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Lucien Didier vs Jackson Whipps Showalter
Paris (1900), Paris FRA, rd 3, May-21
Four Knights Game: Spanish. Symmetrical Variation (C49)  ·  0-1



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Kibitzer's Corner
Feb-03-16  psmith: 34... Ra2! gives back the rook to stop Qh7+ and set up an unstoppable attack.
Premium Chessgames Member
  KEG: Didier's penchant for wild attacking themes sometimes made for exciting chess, but it led to disaster here against the wily veteran Showalter.

Didier's handling of the Four Knights opening here was not inspired (I am no fan of 7. Ne2 though the move appears in opening manuals) but after the first twelve moves he had an approximately equal game 13. d4, however, was unsound, and Showalter took prompt advantage with 13...Bg4. Contrary to the Tournament Book (which champions the awful 14. Be3), Didier's 14. h3 was best, and after Showalter's questionable 15...exd4 (instead of 14...d5) Didier was back in the game. The position was now as follows:

click for larger view

With 16. cxd4, Didier, though still somewhat worse, would have had a highly playable game. This, though, was not Didier's style, so he played the wild 16. Nf5?!. He no doubt had combinations with Nxh6 in mind.

Showalter, however, didn't give Didier the chance to get a strong king-side attack, and instead began chasing Didier's Queen with 16...Ne5 and then after 17. Qg3 with 17...Nh5 18. Qh2 (if 18. Nxh6+ Kh7 wins as Rosenthal points out in the Tournament Book). Showalter then won a pawn with 19...Nc4 19. Bc1 dxc3. Had he responded to 20. cxd3 with 20...Bc7, Showalter would have had the game in hand.

When Showalter erred slightly with 20...d5, Didier might have had a fighting chance with the simple 21. exd5. But, once again, Didier's hyper-aggressive style led him astray again here. His 21. Bd1 was an effort to go for broke on the King's side. After 21...Bc7 (better late than never!) 22. f4, Showalter could have stopped Didier in his tracks with 22...Nf6. (In the Tournament Book, Rosenthal states that 22...Nf6 would have allowed Didier to achieve equality after 23. Qg3 g6 24. e5, but after 24...Ne4 it sure looks to me as if Didier's goose would have been cooked).

Showlater played 22... g6 (not the best, Rosenthal notwithstanding) and now Didier could again have had some chances with 23. BxN or 23. e5. But Didier went off the deep end here, as I will show in my next post on this game.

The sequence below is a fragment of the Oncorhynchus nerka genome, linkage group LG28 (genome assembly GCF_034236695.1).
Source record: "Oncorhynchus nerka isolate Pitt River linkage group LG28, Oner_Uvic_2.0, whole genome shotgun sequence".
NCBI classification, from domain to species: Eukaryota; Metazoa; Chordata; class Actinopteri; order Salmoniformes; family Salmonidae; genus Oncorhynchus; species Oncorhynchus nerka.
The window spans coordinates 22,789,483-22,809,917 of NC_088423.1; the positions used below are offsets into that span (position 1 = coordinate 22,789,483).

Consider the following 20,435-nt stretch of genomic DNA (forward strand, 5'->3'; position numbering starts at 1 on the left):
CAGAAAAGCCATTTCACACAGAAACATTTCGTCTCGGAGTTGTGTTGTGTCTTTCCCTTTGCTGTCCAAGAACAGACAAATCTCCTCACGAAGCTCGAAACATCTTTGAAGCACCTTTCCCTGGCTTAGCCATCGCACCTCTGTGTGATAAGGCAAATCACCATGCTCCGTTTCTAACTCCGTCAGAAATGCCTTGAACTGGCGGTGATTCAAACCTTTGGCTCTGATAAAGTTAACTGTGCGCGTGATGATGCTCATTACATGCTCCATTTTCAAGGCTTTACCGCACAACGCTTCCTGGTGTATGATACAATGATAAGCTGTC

Premium Chessgames Member
  KEG: After Showalter's questionable 22...g6, the position was as follows:

click for larger view

Didier once again went for an all-out attack here with 23. Nxh6+. Now, after 23...Kh7 he was in trouble. His 24. Nf5 did not improve matters for White (perhaps 24. g4 was the best chance). Had Showalter played 24...Bb6+ or 24...dxe4, Didier's chances would have been close to kaput. Showalter's 24...gxf5, though sufficient to win, allowed Didier a glimmer of hope after 25. BxN fxe4.

But instead of the sensible 26. Qg3, Didier played the wild 26. g4. He apparently overlooked the fact that Showalter had a dangerous passed e-pawn and thus attacking prospects of his own--in this case a winning attack.

After Didier's 26. g4?! Showalter took control with 26...Qh4. Now not even Magnus Carlsen could have saved Didier.

Didier's poor 27. Qg2 was answered by 27...e3, and the game was effectively over.

Didier sacrificed the exchange with 29. RxB, but was still dead lost. The only remaining interest in the game was Showalter's gorgeous 34th move.

After Didier's 34. f6 (a final effort at attack by the never-say-die Didier), the position was as follows:

click for larger view

If Didier had thoughts of playing Qf5+ with mate to follow, he was brought down to earth with Showalter's fabulous 34...Rxa2 (as previously noted by psmith on this site). Rosenthal in the Tournament Book aptly called 34...Rxa2 "A very nice move which concludes the game brilliantly." And indeed, after 35. QxR Rg8 the game was over. (Even more brutal would have been 35...Nd2, which leads to a forced mate, but Showalter's winning method was certainly sufficient to end resistance).

A cute finish!

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